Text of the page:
A New Companion to English Renaissance Literature and Culture
February 2010, Wiley-Blackwell
- A new edition of the best-selling Companion to English Renaissance Literature, revised and updated, with 22 new essays and 19 new illustrations
- Contributions from some 80 scholars including Judith H. Anderson, Patrick Collinson, Alison Findlay, Germaine Greer, Malcolm Jones, Arthur Kinney, James Knowles, Arthur Marotti, Robert Miola and Greg Walker
- Unrivalled in scope and its exploration of unfamiliar literary and cultural territories the Companion offers new readings of both ‘literary’ and ‘non-literary’ texts
- Features essays discussing material culture, sectarian writing, the history of the body, theatre both in and outside the playhouses, law, gardens, and ecology in early modern England
- Orientates the beginning student, while providing advanced students and faculty with new directions for their research
- All of the essays from the first edition, along with the recommendations for further reading, have been reworked or updated
List of Illustrations.
1. Introduction: Michael Hattaway (New York University in London).
PART I: CONTEXTS, READINGS, AND PERSPECTIVES c.1500-c.1650:
2. The English Language of the Early Modern Period: Arja Nurmi (University of Helsinki).
3. Literacy and Education: Jean R. Brink (Henry E. Huntington Library).
4. Rhetoric: Gavin Alexander (University of Cambridge).
5. History: Patrick Collinson (University of Cambridge).
6. Metaphor and Culture in Renaissance England: Judith H. Anderson (Indiana University).
7. Early Tudor Humanism: Mary Thomas Crane (Boston College).
8. Platonism, Stoicism, Scepticism, and Classical Imitation: Sarah Hutton (Aberystwyth University).
9. Translation: Liz Oakley-Brown (Lancaster University).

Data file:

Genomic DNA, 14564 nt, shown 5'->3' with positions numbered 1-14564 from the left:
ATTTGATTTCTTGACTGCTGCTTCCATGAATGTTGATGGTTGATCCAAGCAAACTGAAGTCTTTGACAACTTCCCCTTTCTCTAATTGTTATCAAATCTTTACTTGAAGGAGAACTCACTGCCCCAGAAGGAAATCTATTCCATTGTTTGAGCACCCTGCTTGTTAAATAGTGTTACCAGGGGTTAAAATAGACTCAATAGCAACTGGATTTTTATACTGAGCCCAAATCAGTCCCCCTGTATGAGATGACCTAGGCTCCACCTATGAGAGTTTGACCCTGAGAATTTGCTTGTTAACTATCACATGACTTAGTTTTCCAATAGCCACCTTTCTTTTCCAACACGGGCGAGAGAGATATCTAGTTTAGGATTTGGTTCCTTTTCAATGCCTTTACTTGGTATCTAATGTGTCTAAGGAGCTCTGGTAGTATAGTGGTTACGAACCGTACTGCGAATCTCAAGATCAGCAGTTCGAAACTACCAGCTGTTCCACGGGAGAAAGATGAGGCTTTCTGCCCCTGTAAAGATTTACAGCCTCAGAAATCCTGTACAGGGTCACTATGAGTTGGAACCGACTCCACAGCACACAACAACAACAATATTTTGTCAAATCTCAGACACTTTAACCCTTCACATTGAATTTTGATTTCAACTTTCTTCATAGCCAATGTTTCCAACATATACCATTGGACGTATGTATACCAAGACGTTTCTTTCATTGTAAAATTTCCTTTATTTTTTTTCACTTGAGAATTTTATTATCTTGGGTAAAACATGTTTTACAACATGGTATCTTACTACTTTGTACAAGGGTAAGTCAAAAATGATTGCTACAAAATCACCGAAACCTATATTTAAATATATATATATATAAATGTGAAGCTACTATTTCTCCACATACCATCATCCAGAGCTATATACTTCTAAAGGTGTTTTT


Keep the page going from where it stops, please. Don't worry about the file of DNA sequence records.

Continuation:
10. Mythology: Jane Kingsley-Smith (Roehampton University, London).
11. Scientific Writing: David Colclough (Queen Mary, University of London).
12. Publication: Print and Manuscript: Michelle O’Callaghan (University of Reading).
13. Early Modern Handwriting: Grace Ioppolo (University of Reading).
14. The Manuscript Transmission of Poetry: Arthur F. Marotti (Wayne State University).
15. Poets, Friends, and Patrons: Donne and his Circle; Ben and his Tribe: Robin Robbins (Wadham College Oxford).
16. Law: Poetry and Jurisdiction: Bradin Cormack (University of Chicago).
17. Spenser’s Faerie Queene, Book 5: Poetry, Politics, and Justice: Judith H. Anderson (Indiana University).
18. ‘Law Makes the King’: Richard Hooker on Law and Princely Rule: Torrance Kirby (McGill University).
19. Donne, Milton, and the Two Traditions of Religious Liberty: Feisal G. Mohamed (University of Illinois).
20. Court and Coterie Culture: Curtis Perry (University of Illinois).
21. Courtship and Counsel: John Lyly’s Campaspe: Greg Walker (University of Edinburgh).
22. Bacon’s ‘Of Simulation and Dissimulation’: Martin Dzelzainis (Royal Holloway, University of London).
23. The Literature of the Metropolis: John A. Twyning (University of Pittsburgh).
24. Tales of the City: The Plays of Ben Jonson and Thomas Middleton: Peter J. Smith (Nottingham Trent University).
25. ‘An Emblem of Themselves’: Early Renaissance Country House Poetry: Nicole Pohl (Oxford Brookes University).
26. Literary Gardens, from More to Marvell: Hester Lees-Jeffries (St Catharine’s College, Cambridge).
27. English Reformations: Patrick Collinson (University of Cambridge).
28. Translations of the Bible: Gerald Hammond (University of Manchester).
29. Lancelot Andrewes’ Good Friday 1604 Sermon: Richard Harries (King’s College, London).
30. Theological Writings and Religious Polemic: Donna B. Hamilton (University of Maryland).
31. Catholic Writings: Robert S. Miola (Loyola University of Maryland).
32. Sectarian Writing: Hilary Hinds (Lancaster University).
33. The English Broadside Print, c.1550-c.1650: Malcolm Jones (University of Sheffield).
34. The Writing of Travel: Peter Womack (University of East Anglia).